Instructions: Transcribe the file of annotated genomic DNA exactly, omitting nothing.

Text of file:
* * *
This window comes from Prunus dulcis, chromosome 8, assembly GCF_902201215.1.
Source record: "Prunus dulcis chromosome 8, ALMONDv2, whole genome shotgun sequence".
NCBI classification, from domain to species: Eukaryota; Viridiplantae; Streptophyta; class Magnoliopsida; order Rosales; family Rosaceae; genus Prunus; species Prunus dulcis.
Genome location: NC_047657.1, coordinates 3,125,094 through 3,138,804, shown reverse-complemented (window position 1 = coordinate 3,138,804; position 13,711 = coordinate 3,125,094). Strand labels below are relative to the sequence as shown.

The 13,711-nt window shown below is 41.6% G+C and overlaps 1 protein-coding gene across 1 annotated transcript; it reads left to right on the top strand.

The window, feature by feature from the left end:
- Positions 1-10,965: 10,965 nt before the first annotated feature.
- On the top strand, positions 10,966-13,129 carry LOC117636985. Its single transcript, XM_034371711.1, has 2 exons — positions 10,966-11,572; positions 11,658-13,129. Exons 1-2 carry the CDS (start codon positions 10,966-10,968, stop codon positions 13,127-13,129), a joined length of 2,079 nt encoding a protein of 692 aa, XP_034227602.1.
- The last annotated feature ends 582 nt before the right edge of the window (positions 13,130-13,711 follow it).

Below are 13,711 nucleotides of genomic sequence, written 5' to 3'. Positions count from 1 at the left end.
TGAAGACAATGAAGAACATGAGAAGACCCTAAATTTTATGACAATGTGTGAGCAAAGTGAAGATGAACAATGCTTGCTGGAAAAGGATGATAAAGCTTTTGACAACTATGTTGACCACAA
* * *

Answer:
This window comes from Prunus dulcis, chromosome 8, assembly GCF_902201215.1.
Source record: "Prunus dulcis chromosome 8, ALMONDv2, whole genome shotgun sequence".
NCBI classification, from domain to species: Eukaryota; Viridiplantae; Streptophyta; class Magnoliopsida; order Rosales; family Rosaceae; genus Prunus; species Prunus dulcis.
Genome location: NC_047657.1, coordinates 3,125,094 through 3,138,804, shown reverse-complemented (window position 1 = coordinate 3,138,804; position 13,711 = coordinate 3,125,094). Strand labels below are relative to the sequence as shown.

The 13,711-nt window shown below is 41.6% G+C and overlaps 1 protein-coding gene across 1 annotated transcript; it reads left to right on the top strand.

The window, feature by feature from the left end:
- Positions 1-10,965: 10,965 nt before the first annotated feature.
- On the top strand, positions 10,966-13,129 carry LOC117636985. Its single transcript, XM_034371711.1, has 2 exons — positions 10,966-11,572; positions 11,658-13,129. Exons 1-2 carry the CDS (start codon positions 10,966-10,968, stop codon positions 13,127-13,129), a joined length of 2,079 nt encoding a protein of 692 aa, XP_034227602.1.
- The last annotated feature ends 582 nt before the right edge of the window (positions 13,130-13,711 follow it).

Below are 13,711 nucleotides of genomic sequence, written 5' to 3'. Positions count from 1 at the left end.
TGAAGACAATGAAGAACATGAGAAGACCCTAAATTTTATGACAATGTGTGAGCAAAGTGAAGATGAACAATGCTTGCTGGAAAAGGATGATAAAGCTTTTGACAACTATGTTGACCACAA